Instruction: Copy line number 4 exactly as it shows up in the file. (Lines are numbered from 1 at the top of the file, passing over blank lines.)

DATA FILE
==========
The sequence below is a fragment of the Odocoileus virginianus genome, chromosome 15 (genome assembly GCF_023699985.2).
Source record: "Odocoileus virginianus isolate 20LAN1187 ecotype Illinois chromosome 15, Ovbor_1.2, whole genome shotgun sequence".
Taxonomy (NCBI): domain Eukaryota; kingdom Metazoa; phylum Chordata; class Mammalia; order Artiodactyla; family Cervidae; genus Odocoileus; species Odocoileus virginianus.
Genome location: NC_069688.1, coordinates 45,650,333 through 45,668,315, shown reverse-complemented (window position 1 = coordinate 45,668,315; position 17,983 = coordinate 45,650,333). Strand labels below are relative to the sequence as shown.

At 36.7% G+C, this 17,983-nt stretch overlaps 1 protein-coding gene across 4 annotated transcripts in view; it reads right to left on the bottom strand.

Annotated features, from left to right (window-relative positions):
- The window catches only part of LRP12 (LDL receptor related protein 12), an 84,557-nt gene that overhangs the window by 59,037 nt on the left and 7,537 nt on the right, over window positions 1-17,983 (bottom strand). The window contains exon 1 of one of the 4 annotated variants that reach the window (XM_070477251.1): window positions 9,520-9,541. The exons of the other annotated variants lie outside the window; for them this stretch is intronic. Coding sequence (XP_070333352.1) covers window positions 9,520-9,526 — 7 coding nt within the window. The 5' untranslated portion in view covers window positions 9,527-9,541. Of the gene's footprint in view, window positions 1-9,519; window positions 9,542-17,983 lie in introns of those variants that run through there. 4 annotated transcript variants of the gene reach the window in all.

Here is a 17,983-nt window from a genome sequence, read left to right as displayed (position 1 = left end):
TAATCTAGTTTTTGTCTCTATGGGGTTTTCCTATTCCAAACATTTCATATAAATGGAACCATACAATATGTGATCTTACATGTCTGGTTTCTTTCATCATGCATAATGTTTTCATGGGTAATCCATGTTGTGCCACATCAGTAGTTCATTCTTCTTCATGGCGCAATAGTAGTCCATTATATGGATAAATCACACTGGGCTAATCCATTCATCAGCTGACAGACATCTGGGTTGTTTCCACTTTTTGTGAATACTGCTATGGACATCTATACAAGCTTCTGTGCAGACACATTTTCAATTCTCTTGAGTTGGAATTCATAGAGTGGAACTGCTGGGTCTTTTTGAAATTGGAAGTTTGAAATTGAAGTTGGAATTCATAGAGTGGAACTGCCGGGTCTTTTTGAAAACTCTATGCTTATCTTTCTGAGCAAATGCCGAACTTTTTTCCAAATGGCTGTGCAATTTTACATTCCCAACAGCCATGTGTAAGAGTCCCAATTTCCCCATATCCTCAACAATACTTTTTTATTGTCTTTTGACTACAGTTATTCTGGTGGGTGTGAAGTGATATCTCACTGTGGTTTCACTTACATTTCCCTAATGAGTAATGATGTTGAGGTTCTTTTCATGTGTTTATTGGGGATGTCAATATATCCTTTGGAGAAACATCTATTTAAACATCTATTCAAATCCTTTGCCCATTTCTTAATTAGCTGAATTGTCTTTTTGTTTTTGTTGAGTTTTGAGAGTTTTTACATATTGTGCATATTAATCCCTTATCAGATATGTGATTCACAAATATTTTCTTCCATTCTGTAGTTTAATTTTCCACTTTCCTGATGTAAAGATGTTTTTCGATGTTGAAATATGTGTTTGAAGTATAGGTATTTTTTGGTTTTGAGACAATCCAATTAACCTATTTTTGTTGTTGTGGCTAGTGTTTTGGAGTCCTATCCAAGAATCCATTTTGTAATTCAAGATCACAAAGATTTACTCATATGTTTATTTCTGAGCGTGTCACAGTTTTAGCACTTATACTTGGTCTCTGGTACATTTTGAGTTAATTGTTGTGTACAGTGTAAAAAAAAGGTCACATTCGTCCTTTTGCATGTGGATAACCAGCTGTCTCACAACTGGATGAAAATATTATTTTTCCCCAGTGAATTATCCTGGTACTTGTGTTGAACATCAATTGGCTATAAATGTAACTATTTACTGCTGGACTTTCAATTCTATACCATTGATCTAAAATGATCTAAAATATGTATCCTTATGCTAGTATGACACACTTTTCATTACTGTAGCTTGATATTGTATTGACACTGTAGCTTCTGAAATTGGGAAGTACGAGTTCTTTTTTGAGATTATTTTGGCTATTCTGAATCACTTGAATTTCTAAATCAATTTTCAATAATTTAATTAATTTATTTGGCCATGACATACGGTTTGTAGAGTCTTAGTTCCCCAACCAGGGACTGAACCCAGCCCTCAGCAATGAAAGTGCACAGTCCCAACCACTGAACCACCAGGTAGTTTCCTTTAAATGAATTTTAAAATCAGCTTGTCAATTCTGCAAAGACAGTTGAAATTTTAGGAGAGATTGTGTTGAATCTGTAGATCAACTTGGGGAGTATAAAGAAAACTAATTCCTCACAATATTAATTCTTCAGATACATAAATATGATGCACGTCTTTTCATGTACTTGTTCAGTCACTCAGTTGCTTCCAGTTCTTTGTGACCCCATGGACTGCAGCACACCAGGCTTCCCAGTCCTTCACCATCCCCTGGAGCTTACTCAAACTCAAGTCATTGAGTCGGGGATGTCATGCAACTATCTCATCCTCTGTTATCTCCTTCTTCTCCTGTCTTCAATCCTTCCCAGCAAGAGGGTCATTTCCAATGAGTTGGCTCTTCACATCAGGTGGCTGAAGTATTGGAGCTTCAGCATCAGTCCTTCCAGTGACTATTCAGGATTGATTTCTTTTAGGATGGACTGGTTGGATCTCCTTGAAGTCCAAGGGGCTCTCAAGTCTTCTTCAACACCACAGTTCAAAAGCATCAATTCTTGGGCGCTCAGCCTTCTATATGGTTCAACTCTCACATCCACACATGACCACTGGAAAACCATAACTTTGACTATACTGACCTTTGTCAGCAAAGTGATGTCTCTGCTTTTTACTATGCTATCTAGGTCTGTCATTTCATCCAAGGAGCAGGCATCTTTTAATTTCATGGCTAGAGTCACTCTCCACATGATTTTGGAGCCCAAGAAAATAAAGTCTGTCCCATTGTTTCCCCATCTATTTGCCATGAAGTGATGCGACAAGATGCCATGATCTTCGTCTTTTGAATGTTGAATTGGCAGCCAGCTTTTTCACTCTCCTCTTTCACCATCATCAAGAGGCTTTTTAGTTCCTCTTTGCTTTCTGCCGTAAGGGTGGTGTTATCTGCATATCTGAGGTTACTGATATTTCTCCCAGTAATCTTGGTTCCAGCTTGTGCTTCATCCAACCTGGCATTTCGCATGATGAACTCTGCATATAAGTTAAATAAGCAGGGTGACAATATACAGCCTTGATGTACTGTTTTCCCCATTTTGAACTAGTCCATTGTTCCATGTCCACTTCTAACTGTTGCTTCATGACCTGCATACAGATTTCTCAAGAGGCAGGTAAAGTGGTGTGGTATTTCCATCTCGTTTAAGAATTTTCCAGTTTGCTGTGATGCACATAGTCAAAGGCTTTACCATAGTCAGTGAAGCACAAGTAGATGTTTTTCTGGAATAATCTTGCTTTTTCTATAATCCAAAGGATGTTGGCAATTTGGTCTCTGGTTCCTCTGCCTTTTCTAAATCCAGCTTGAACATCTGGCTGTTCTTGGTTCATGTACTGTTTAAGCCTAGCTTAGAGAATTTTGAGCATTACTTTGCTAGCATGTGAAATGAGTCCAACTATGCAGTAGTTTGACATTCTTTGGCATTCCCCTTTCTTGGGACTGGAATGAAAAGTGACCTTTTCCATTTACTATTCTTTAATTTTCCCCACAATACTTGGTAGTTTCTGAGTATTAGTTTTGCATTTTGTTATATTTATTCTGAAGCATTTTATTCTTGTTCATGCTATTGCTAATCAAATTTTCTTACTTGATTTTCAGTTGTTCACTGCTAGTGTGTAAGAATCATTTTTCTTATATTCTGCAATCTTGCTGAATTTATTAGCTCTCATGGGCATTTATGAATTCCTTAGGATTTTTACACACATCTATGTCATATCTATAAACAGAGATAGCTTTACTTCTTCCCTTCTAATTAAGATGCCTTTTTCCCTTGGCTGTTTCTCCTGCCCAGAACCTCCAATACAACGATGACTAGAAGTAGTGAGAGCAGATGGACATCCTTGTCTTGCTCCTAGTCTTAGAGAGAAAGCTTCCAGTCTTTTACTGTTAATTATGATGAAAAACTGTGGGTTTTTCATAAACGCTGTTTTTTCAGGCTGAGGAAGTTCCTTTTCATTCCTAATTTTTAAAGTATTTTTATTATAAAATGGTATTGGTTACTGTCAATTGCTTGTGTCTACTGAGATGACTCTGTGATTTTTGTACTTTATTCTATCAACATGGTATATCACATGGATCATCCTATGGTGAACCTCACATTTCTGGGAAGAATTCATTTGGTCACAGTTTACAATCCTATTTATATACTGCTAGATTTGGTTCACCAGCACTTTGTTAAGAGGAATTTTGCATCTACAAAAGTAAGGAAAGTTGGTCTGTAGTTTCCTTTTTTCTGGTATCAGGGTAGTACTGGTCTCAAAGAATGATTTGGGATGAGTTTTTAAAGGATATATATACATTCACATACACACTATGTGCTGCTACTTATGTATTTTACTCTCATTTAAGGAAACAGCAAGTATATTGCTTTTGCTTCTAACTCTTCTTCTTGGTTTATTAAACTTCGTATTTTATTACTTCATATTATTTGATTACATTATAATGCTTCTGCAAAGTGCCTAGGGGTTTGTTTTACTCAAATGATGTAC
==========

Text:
Genome location: NC_069688.1, coordinates 45,650,333 through 45,668,315, shown reverse-complemented (window position 1 = coordinate 45,668,315; position 17,983 = coordinate 45,650,333). Strand labels below are relative to the sequence as shown.